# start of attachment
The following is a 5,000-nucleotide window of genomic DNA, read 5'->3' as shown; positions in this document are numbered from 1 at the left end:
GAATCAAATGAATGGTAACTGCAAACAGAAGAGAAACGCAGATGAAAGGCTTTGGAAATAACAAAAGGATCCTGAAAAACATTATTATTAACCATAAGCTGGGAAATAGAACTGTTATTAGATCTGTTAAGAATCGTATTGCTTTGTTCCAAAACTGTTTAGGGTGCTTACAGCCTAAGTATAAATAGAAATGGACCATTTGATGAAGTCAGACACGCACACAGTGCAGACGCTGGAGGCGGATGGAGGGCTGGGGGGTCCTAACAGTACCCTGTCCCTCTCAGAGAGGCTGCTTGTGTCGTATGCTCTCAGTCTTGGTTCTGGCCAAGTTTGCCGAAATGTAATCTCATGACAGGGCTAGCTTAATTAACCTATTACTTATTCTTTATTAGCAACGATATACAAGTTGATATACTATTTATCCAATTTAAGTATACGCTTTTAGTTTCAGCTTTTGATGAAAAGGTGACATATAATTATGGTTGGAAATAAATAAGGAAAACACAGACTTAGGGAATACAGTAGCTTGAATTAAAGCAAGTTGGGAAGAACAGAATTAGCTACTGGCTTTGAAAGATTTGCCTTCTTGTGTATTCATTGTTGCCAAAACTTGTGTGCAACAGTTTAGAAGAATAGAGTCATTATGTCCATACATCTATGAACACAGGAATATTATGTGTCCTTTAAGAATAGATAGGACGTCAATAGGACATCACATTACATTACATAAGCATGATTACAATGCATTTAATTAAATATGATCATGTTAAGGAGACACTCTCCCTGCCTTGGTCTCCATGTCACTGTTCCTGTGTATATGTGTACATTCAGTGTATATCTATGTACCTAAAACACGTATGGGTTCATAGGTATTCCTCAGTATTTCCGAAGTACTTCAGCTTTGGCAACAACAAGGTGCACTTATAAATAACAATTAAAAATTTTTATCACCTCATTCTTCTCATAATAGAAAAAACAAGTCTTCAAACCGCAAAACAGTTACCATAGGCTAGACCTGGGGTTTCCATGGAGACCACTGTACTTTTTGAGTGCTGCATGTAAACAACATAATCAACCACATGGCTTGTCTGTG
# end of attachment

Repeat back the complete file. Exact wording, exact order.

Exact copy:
The following is a 5,000-nucleotide window of genomic DNA, read 5'->3' as shown; positions in this document are numbered from 1 at the left end:
GAATCAAATGAATGGTAACTGCAAACAGAAGAGAAACGCAGATGAAAGGCTTTGGAAATAACAAAAGGATCCTGAAAAACATTATTATTAACCATAAGCTGGGAAATAGAACTGTTATTAGATCTGTTAAGAATCGTATTGCTTTGTTCCAAAACTGTTTAGGGTGCTTACAGCCTAAGTATAAATAGAAATGGACCATTTGATGAAGTCAGACACGCACACAGTGCAGACGCTGGAGGCGGATGGAGGGCTGGGGGGTCCTAACAGTACCCTGTCCCTCTCAGAGAGGCTGCTTGTGTCGTATGCTCTCAGTCTTGGTTCTGGCCAAGTTTGCCGAAATGTAATCTCATGACAGGGCTAGCTTAATTAACCTATTACTTATTCTTTATTAGCAACGATATACAAGTTGATATACTATTTATCCAATTTAAGTATACGCTTTTAGTTTCAGCTTTTGATGAAAAGGTGACATATAATTATGGTTGGAAATAAATAAGGAAAACACAGACTTAGGGAATACAGTAGCTTGAATTAAAGCAAGTTGGGAAGAACAGAATTAGCTACTGGCTTTGAAAGATTTGCCTTCTTGTGTATTCATTGTTGCCAAAACTTGTGTGCAACAGTTTAGAAGAATAGAGTCATTATGTCCATACATCTATGAACACAGGAATATTATGTGTCCTTTAAGAATAGATAGGACGTCAATAGGACATCACATTACATTACATAAGCATGATTACAATGCATTTAATTAAATATGATCATGTTAAGGAGACACTCTCCCTGCCTTGGTCTCCATGTCACTGTTCCTGTGTATATGTGTACATTCAGTGTATATCTATGTACCTAAAACACGTATGGGTTCATAGGTATTCCTCAGTATTTCCGAAGTACTTCAGCTTTGGCAACAACAAGGTGCACTTATAAATAACAATTAAAAATTTTTATCACCTCATTCTTCTCATAATAGAAAAAACAAGTCTTCAAACCGCAAAACAGTTACCATAGGCTAGACCTGGGGTTTCCATGGAGACCACTGTACTTTTTGAGTGCTGCATGTAAACAACATAATCAACCACATGGCTTGTCTGTG